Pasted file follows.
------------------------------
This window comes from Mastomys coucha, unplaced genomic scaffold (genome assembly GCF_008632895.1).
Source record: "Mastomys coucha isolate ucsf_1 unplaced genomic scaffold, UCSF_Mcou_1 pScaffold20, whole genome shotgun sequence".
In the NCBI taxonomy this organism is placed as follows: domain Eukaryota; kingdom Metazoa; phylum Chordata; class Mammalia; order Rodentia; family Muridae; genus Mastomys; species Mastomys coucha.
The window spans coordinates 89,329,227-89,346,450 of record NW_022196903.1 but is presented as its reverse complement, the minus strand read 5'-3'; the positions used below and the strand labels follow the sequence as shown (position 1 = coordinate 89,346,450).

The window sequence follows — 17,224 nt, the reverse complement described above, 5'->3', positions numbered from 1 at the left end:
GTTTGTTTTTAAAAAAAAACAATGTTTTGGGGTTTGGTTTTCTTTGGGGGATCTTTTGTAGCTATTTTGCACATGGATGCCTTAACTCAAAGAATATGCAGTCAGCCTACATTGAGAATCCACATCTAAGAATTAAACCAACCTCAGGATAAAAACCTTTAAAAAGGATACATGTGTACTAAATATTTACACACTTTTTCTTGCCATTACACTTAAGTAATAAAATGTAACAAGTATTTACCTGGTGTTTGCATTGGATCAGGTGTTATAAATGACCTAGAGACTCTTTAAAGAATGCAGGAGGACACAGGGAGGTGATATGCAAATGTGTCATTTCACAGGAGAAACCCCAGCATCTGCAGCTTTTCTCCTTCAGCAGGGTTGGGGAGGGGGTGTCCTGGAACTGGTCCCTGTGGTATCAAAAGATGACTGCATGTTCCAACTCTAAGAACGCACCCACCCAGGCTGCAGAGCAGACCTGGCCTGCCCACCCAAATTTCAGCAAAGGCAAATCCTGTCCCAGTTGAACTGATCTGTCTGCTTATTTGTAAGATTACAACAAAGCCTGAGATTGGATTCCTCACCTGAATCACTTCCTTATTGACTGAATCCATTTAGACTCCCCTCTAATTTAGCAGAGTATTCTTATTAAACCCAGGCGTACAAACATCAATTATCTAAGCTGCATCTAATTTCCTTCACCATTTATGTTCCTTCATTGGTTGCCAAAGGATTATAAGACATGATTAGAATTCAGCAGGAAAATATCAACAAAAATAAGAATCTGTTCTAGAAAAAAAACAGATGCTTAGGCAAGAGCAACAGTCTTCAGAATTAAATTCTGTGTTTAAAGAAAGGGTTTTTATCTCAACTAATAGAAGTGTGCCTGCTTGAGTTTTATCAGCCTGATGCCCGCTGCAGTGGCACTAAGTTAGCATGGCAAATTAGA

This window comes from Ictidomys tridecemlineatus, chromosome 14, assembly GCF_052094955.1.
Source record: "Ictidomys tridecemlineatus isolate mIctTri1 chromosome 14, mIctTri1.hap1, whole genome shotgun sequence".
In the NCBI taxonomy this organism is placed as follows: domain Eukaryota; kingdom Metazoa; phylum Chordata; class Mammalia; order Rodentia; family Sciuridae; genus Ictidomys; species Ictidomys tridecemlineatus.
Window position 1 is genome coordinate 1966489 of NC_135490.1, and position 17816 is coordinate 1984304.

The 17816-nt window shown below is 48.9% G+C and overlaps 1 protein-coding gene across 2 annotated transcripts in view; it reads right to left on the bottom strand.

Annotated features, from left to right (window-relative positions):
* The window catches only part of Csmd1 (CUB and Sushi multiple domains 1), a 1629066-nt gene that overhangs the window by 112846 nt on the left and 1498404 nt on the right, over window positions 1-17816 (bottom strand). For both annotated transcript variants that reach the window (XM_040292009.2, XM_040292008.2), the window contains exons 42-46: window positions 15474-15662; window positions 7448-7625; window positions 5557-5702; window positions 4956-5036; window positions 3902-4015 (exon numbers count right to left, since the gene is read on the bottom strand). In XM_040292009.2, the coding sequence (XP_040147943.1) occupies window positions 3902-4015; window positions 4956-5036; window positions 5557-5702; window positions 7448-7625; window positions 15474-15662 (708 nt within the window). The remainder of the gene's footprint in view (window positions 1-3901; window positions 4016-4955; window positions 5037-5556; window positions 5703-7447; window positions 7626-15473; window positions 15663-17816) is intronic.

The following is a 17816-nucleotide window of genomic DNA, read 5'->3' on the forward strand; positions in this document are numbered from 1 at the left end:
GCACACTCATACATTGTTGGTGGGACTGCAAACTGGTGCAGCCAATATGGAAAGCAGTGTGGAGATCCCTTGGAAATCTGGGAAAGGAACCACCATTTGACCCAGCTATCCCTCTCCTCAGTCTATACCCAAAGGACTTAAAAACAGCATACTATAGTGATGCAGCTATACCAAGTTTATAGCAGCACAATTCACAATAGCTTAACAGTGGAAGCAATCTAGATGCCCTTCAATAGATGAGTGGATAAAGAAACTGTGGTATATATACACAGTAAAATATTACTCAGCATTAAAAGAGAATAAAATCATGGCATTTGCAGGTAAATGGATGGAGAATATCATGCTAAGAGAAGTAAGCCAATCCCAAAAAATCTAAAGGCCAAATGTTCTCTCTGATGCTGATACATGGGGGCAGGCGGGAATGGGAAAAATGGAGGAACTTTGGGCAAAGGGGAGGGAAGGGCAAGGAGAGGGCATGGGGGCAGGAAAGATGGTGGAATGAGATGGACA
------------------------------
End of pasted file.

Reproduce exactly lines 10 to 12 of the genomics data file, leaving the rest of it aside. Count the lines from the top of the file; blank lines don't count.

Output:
Window position 1 is genome coordinate 1966489 of NC_135490.1, and position 17816 is coordinate 1984304.

The 17816-nt window shown below is 48.9% G+C and overlaps 1 protein-coding gene across 2 annotated transcripts in view; it reads right to left on the bottom strand.

Annotated features, from left to right (window-relative positions):